In South Dakota, individuals suffering from injuries after being involved in a truck accident are given three years to pursue legal action. The timeframe begins on the date the incident happened. The same period applies in cases of wrongful death, with the three-year window starting from when the victim died. Meanwhile, those who would like to file a lawsuit for property damage can do so within six years.

Note that there are some exceptions to the statute of limitations. For instance, if the party being sued is a government agency or employee, a personal injury victim has one year to seek damages.

A truck accident victim can file a case anytime within the given timeframe. However, it is advisable to take action and hire an experienced personal injury lawyer as soon as possible while one still has access to witnesses and preserved evidence. A delay in pursuing compensation can also be used by the other party in their defense.

Is South Dakota a Fault State for Insurance Claims?

As a state that follows the fault-based system, South Dakota offers two options to truck accident victims who would like to file an insurance claim for their losses related to injuries, lost income, and property damage:

  • They can file a claim with their insurance provider, which can then collect the damages from the at-fault party’s insurer.

  • They can directly file a claim with the at-fault party’s insurance company.

Does South Dakota Follow the Slight/Gross Negligence System for Trucking Accident Lawsuits?

South Dakota abides by a unique negligence system; instead of being assigned a percentage, a party’s level of fault in a personal injury case can be labeled as “slight” or “gross.”

If a plaintiff in a truck accident lawsuit is deemed to have only been slightly negligent, they are entitled to obtain damages, which are reduced based on their degree of fault. Meanwhile, being judged as grossly negligent prevents a truck accident victim from recovering any compensation.

This type of negligence system leaves much room for confusion since the definitions of “slight” and “gross” seem arbitrary. If you are thinking of suing someone after suffering losses due to a truck accident, it would be helpful to seek the assistance of an experienced personal injury lawyer. They can explain the state’s peculiar negligence system and guide you through various legal processes. Moreover, an attorney can advocate for your right to obtain compensation by working to prove that your level of negligence is only slight at the most.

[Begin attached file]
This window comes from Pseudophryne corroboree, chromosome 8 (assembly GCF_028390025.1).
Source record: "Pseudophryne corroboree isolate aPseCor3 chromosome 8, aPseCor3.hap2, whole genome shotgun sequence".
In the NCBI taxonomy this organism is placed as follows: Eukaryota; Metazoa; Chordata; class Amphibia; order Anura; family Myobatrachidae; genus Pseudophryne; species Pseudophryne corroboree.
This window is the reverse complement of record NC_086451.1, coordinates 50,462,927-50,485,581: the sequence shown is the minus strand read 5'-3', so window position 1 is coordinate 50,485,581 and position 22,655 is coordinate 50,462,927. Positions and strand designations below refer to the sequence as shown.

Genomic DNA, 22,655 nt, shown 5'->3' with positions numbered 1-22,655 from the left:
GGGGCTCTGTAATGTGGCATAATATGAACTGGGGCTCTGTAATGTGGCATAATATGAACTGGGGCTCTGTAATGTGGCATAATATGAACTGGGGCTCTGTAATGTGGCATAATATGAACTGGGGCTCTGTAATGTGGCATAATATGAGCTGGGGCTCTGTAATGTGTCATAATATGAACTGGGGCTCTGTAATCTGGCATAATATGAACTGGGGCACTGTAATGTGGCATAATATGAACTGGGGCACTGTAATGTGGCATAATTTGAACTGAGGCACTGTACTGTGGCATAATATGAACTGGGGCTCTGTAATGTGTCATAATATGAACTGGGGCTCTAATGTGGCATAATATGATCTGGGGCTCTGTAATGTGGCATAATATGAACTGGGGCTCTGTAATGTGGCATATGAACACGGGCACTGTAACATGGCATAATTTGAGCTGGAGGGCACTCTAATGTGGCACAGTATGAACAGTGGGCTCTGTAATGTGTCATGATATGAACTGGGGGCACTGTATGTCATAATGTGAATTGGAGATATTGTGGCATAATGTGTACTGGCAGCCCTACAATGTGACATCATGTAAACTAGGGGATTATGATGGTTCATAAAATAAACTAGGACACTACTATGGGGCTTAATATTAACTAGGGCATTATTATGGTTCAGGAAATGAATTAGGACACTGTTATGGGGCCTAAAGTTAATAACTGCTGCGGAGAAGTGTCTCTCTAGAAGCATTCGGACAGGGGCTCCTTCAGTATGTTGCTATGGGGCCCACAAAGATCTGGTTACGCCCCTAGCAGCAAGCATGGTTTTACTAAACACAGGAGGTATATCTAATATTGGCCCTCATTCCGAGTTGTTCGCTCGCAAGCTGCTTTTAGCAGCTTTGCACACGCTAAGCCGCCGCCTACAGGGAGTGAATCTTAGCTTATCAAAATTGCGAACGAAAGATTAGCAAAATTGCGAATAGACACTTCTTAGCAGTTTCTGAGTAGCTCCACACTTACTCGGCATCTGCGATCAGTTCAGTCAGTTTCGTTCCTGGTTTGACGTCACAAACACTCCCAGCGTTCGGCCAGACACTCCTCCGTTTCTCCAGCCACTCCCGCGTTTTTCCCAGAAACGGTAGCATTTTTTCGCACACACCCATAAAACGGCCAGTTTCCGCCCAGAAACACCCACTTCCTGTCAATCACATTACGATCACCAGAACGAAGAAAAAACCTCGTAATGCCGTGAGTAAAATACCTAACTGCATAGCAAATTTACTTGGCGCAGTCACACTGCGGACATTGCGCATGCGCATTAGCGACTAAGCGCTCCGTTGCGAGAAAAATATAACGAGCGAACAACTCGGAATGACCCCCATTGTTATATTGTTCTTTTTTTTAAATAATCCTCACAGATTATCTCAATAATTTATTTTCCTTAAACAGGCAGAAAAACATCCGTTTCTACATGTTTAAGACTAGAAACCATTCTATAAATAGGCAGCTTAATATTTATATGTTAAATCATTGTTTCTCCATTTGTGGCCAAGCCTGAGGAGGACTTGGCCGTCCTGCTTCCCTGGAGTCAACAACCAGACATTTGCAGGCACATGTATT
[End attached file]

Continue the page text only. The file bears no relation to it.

What Is the Average Settlement for South Dakota Trucking Accident Lawsuits?

The value of damages recoverable in a truck accident is based on the facts surrounding the case, such as the state where the incident occurred and the injuries sustained by the plaintiff.

As such, the total settlement for truck accident lawsuits is usually higher than the compensation for car accident cases since truck crashes generally cause more harm. Some reach six digits, and it’s not uncommon to see truck accident victims acquiring multimillions in awarded damages.

Typically, the final amount of compensation a plaintiff can obtain also depends on their chosen fee arrangement with their lawyer. For personal injury cases, lawyers usually work on a contingency fee basis. 

Note that there are no contingency fee limitations in South Dakota, and the average attorney fees range from 33% to 40% of the total damages. However, one should know that attorney fees and disbursements are considered recoverable damages in the state.

Legal Resources for South Dakota Trucking Accident Victims

South Dakota Department of Public Safety Crash Assistance Program

The state agency’s Crash Assistance Program was created for the victims of vehicular accidents. It educates them about their legal rights, the process of reporting an incident, and ways to recover from their traumatic experience. The program’s webpage points readers to relevant projects, such as the Crime Victims’ Compensation Fund, as well as online guides to help them deal with financial losses, trauma, and grief.

South Dakota Free Legal Answers Program

The Free Legal Answers Program of the American Bar Association has a site specifically for the people of South Dakota. The initiative functions as an online legal advice clinic staffed by pro bono lawyers who welcome questions related to truck accidents and other non-criminal law matters. Adults from low-income households are qualified to use the service.

Truck Safety Coalition

The Truck Safety Coalition is a nationwide community of truck accident survivors and families of people who have died in truck crashes. They can guide victims through the processes they have experienced firsthand and are committed to providing help through immediate response and long-term support. The volunteers also advocate for better trucking laws through direct communication with policymakers.